|Publication number||US7725295 B2|
|Application number||US 12/433,580|
|Publication date||May 25, 2010|
|Filing date||Apr 30, 2009|
|Priority date||Nov 1, 2006|
|Also published as||US20090281740|
|Publication number||12433580, 433580, US 7725295 B2, US 7725295B2, US-B2-7725295, US7725295 B2, US7725295B2|
|Inventors||James Stoupis, Ajay C. Madwesh, David Lubkeman, Mirrasoul Mousavi|
|Original Assignee||Abb Research Ltd.|
|Export Citation||BiBTeX, EndNote, RefMan|
|Patent Citations (19), Non-Patent Citations (15), Referenced by (13), Classifications (17), Legal Events (2)|
|External Links: USPTO, USPTO Assignment, Espacenet|
This application is a continuation-in-part of U.S. patent application Ser. No. 11/555,429 filed on Nov. 1, 2006, which is hereby incorporated by reference in its entirety.
The present application relates to fault detection in electrical power transmission and distribution systems. It finds particular application to the detection and analysis of faults in underground cables and other conducting medium used in the underground and overhead power distribution feeders.
Underground and overhead feeders are a key component in the transmission and distribution of electrical power. Unfortunately, however, these circuit components can be prone to shorts or otherwise abnormally low impedance connections between two or more phases or between one or more phases and ground. These faults can be caused by a number of factors, including human error (e.g., accidentally cutting or striking a cable), climatologic conditions (e.g., precipitation, seismic activity, or lightning strikes), animal activity, and failure or degradation of the insulation used in the feeder equipment. Moreover, such faults can lead to power outages, which are inconvenient for the affected customers and which can be expensive for the electric utility involved.
One category of fault is that of self-clearing faults, particularly in cable systems. While self-clearing faults can have any number of root causes, they typically have insufficient duration to trip the relevant protective device. In practice, the duration of most self-clearing faults is typically less than two (2) to three (3) cycles of the power system frequency, and in many cases less than one (1) cycle.
One mechanism which can generate self-clearing cable faults is a temporary breakdown in the insulation between cable phases or between a cable phase and ground. Such faults are often caused or exacerbated by moisture at a cable splice or joint, and are typically characterized by an elevated fault current having a duration of about one-quarter to one-half cycle (i.e., roughly four (4) to eight (8) milliseconds (ms) in a sixty Hertz (60 Hz) system). The onset of the fault current usually occurs at or near a voltage peak. As the situation deteriorates, the frequency and severity of these faults tend to worsen with time, culminating in an eventual cable failure and a resultant power outage.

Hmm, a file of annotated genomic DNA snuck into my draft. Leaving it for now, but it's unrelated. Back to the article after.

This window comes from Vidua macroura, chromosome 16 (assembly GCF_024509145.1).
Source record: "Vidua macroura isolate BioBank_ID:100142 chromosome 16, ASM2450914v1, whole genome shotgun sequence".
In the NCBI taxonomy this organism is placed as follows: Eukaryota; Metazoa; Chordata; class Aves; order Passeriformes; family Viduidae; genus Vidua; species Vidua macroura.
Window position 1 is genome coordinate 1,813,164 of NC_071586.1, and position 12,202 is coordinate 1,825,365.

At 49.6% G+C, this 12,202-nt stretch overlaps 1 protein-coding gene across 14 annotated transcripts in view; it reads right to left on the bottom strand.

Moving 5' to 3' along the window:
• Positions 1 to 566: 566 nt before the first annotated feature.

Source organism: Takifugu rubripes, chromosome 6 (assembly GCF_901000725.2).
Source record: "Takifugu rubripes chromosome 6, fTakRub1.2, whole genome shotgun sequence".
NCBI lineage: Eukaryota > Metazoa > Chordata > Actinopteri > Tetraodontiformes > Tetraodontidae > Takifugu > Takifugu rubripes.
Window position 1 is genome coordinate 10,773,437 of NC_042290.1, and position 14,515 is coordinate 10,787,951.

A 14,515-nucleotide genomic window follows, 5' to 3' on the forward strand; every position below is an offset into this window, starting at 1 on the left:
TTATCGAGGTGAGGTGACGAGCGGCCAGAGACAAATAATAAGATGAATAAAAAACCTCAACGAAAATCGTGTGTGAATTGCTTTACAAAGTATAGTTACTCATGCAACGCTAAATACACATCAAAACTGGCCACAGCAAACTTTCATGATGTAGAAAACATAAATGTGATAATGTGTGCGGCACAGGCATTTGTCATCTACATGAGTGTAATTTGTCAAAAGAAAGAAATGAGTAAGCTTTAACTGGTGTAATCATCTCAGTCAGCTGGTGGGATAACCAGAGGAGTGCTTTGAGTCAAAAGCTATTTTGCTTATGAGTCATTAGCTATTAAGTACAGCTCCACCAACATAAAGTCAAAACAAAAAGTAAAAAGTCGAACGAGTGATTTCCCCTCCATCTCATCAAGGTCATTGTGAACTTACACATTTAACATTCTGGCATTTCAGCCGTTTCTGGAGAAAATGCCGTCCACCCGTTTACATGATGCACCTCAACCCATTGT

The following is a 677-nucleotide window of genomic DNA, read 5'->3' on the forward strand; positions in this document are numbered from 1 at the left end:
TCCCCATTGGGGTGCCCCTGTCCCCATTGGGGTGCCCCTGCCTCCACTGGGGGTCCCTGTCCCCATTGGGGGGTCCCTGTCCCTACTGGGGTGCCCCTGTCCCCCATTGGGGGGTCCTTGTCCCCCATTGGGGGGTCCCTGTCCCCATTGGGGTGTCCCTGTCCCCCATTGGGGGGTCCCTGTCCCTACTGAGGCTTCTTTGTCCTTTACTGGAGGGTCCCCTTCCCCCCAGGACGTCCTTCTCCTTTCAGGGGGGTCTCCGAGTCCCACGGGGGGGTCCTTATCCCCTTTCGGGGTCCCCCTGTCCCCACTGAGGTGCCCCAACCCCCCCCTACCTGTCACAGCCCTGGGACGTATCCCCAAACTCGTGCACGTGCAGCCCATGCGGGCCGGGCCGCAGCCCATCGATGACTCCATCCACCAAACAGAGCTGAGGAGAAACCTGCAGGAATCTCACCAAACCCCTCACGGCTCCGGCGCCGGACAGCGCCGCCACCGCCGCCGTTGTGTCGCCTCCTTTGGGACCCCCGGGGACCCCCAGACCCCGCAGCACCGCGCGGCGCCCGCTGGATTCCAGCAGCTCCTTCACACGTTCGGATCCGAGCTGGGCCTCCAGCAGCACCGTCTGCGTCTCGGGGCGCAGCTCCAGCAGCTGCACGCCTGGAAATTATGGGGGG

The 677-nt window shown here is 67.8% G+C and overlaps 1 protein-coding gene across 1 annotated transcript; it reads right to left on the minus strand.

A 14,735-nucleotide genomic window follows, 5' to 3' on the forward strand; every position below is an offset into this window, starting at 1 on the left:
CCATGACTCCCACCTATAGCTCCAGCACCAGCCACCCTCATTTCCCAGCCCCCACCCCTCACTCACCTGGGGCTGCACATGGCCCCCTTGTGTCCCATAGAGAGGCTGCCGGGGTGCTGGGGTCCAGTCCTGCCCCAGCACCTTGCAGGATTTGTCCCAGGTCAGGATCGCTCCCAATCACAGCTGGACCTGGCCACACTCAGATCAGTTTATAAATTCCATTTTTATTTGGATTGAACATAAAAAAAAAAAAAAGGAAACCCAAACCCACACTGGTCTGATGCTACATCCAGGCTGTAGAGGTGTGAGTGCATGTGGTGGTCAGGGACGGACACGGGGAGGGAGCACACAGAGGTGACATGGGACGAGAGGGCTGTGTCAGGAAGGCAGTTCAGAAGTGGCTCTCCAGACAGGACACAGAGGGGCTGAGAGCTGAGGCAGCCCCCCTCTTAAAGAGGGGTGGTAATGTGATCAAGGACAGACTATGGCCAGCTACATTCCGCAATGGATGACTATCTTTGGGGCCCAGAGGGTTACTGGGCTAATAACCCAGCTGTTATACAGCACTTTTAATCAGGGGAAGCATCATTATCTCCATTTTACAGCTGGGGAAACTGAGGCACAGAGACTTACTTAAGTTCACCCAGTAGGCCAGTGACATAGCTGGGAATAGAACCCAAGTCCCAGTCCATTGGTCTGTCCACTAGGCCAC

As a consequence, a fault detection apparatus has been incorporated in a protective relay platform which can be used as an intelligent electronic device (IED). See Kojovic, et al., Sub-Cycle Overcurrent Protection for Self-Clearing Faults Due to Insulation Breakdown (1999); U.S. Pat. No. 6,198,401 to Newton, et al., Detection of Sub-Cycle, Self-Clearing Faults, issued Mar. 6, 2001. More particularly, and as more fully described in the references, the apparatus samples the cable current signal as it occurs. Contemporaneously with detecting a current signal which exceeds a threshold value, the apparatus confirms that the circuit breaker did not operate and also evaluates succeeding current samples (again, contemporaneously with their occurrence) to determine whether duration of the fault is less than one (1) cycle. If these conditions are satisfied, the device increments a fault counter. If the number and/or frequency of such faults occurrences exceeds a certain setting, the apparatus initiates an alarm, signalization, and/or a trip. In an alternate implementation, the apparatus also determines whether the fault occurred near a voltage peak.
However, the fault detection apparatus is provided at the level of the protective relay with a fixed implementation. One consequence of this relay-centric architecture is that the apparatus is relatively poorly integrated with the substation automation (SA), distribution automation (DA), feeder automation (FA), or other automation system. Moreover, the apparatus requires the use of a specialized hardware platform which must be closely coupled to the protective relay, and the detection techniques have been relatively unsophisticated and prone to noise and outliers.